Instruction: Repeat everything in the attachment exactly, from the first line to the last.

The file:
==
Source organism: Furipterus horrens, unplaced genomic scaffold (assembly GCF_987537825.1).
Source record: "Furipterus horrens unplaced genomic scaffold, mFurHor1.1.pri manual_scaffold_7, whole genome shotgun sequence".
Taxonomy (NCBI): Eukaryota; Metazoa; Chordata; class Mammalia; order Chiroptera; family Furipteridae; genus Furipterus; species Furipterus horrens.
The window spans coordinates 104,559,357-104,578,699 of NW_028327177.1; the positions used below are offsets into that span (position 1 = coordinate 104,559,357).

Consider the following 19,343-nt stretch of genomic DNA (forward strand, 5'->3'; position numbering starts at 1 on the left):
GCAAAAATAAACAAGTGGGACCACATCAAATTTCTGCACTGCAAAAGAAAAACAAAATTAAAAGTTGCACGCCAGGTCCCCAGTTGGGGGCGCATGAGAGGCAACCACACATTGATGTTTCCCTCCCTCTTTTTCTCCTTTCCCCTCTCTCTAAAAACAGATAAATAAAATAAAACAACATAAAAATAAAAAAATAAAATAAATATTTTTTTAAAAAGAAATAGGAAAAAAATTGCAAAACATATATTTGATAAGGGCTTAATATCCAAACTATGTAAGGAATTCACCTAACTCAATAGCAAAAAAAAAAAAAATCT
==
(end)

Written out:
Source organism: Furipterus horrens, unplaced genomic scaffold (assembly GCF_987537825.1).
Source record: "Furipterus horrens unplaced genomic scaffold, mFurHor1.1.pri manual_scaffold_7, whole genome shotgun sequence".
Taxonomy (NCBI): Eukaryota; Metazoa; Chordata; class Mammalia; order Chiroptera; family Furipteridae; genus Furipterus; species Furipterus horrens.
The window spans coordinates 104,559,357-104,578,699 of NW_028327177.1; the positions used below are offsets into that span (position 1 = coordinate 104,559,357).

Consider the following 19,343-nt stretch of genomic DNA (forward strand, 5'->3'; position numbering starts at 1 on the left):
GCAAAAATAAACAAGTGGGACCACATCAAATTTCTGCACTGCAAAAGAAAAACAAAATTAAAAGTTGCACGCCAGGTCCCCAGTTGGGGGCGCATGAGAGGCAACCACACATTGATGTTTCCCTCCCTCTTTTTCTCCTTTCCCCTCTCTCTAAAAACAGATAAATAAAATAAAACAACATAAAAATAAAAAAATAAAATAAATATTTTTTTAAAAAGAAATAGGAAAAAAATTGCAAAACATATATTTGATAAGGGCTTAATATCCAAACTATGTAAGGAATTCACCTAACTCAATAGCAAAAAAAAAAAAAATCT